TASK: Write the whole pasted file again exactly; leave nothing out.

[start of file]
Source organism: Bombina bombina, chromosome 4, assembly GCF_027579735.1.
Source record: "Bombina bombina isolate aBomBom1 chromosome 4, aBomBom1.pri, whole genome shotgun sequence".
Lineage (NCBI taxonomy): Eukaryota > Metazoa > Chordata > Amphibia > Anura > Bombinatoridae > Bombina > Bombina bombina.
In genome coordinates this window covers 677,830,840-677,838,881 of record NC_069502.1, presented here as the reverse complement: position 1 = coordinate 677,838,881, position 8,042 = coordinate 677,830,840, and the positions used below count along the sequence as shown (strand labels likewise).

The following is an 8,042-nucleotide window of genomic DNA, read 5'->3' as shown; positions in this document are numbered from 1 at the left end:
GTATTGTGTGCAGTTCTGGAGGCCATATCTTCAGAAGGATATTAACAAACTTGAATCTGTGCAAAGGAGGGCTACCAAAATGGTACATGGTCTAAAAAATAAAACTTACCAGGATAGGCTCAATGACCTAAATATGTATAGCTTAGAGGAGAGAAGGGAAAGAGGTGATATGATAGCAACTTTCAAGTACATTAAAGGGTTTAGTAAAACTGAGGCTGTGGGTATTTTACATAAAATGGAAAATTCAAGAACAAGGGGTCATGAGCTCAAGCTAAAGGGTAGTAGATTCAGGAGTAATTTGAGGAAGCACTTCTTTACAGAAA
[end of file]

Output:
Source organism: Bombina bombina, chromosome 4, assembly GCF_027579735.1.
Source record: "Bombina bombina isolate aBomBom1 chromosome 4, aBomBom1.pri, whole genome shotgun sequence".
Lineage (NCBI taxonomy): Eukaryota > Metazoa > Chordata > Amphibia > Anura > Bombinatoridae > Bombina > Bombina bombina.
In genome coordinates this window covers 677,830,840-677,838,881 of record NC_069502.1, presented here as the reverse complement: position 1 = coordinate 677,838,881, position 8,042 = coordinate 677,830,840, and the positions used below count along the sequence as shown (strand labels likewise).

The following is an 8,042-nucleotide window of genomic DNA, read 5'->3' as shown; positions in this document are numbered from 1 at the left end:
GTATTGTGTGCAGTTCTGGAGGCCATATCTTCAGAAGGATATTAACAAACTTGAATCTGTGCAAAGGAGGGCTACCAAAATGGTACATGGTCTAAAAAATAAAACTTACCAGGATAGGCTCAATGACCTAAATATGTATAGCTTAGAGGAGAGAAGGGAAAGAGGTGATATGATAGCAACTTTCAAGTACATTAAAGGGTTTAGTAAAACTGAGGCTGTGGGTATTTTACATAAAATGGAAAATTCAAGAACAAGGGGTCATGAGCTCAAGCTAAAGGGTAGTAGATTCAGGAGTAATTTGAGGAAGCACTTCTTTACAGAAA